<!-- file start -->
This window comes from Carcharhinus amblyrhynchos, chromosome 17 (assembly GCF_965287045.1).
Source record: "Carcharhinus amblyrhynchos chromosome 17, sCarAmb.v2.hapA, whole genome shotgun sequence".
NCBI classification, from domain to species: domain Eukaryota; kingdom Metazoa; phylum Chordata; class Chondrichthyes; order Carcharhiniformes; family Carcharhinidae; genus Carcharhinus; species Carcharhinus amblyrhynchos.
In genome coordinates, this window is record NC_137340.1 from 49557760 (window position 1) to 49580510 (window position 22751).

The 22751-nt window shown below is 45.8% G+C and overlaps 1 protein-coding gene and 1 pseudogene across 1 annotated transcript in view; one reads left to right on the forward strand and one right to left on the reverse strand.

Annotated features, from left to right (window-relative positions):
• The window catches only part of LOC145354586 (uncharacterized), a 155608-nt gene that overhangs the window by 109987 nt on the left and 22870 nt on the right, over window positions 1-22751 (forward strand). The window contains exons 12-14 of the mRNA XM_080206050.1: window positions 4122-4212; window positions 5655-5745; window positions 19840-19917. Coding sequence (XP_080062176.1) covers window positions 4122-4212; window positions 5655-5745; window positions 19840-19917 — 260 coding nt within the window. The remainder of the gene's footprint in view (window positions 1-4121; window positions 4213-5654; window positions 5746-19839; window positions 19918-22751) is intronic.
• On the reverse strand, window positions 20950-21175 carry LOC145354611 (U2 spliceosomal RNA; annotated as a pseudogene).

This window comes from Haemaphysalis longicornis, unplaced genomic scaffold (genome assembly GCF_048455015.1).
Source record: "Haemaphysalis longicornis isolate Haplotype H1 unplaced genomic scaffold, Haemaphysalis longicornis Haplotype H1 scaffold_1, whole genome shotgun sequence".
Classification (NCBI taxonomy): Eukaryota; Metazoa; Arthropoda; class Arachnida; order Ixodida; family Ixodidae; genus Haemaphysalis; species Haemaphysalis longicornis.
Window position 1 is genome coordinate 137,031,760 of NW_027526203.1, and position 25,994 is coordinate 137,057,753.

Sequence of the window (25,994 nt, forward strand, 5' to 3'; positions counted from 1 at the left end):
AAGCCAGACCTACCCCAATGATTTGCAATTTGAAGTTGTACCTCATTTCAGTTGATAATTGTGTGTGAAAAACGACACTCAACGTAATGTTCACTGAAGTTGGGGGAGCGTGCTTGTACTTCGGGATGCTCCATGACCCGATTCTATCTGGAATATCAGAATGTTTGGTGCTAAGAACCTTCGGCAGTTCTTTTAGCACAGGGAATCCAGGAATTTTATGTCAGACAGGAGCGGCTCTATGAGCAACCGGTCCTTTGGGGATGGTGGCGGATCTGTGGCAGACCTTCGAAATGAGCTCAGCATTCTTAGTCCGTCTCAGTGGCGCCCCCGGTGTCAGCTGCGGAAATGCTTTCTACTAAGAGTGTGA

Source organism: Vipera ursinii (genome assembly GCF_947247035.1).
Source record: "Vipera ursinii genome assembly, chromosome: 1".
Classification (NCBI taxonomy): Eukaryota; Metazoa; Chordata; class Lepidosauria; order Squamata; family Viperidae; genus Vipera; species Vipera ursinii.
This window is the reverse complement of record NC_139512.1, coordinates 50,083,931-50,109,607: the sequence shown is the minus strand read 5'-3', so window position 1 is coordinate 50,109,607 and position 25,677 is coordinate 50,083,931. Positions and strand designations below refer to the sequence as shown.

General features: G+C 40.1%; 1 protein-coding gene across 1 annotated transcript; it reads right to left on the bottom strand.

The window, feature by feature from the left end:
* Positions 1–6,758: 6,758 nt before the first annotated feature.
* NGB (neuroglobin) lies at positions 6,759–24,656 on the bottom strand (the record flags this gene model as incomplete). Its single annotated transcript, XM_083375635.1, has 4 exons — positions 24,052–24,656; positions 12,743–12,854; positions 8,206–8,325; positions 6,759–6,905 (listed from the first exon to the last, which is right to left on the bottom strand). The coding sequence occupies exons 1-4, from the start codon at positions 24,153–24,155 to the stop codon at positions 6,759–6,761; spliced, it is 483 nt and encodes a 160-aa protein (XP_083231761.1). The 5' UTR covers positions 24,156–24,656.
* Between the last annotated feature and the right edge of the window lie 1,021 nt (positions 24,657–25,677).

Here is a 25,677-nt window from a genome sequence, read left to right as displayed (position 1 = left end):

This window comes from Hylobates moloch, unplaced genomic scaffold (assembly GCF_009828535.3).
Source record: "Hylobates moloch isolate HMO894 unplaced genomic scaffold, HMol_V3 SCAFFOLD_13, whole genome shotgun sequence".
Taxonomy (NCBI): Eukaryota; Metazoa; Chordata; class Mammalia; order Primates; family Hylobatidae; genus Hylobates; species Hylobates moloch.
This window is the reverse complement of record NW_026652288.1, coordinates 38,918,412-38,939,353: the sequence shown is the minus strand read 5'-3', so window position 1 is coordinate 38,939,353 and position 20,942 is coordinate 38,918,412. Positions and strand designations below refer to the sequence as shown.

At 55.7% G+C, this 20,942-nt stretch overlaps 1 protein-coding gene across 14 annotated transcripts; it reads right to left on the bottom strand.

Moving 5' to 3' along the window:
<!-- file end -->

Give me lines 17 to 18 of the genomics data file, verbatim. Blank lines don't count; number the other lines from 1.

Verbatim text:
Classification (NCBI taxonomy): Eukaryota; Metazoa; Chordata; class Lepidosauria; order Squamata; family Viperidae; genus Vipera; species Vipera ursinii.
This window is the reverse complement of record NC_139512.1, coordinates 50,083,931-50,109,607: the sequence shown is the minus strand read 5'-3', so window position 1 is coordinate 50,109,607 and position 25,677 is coordinate 50,083,931. Positions and strand designations below refer to the sequence as shown.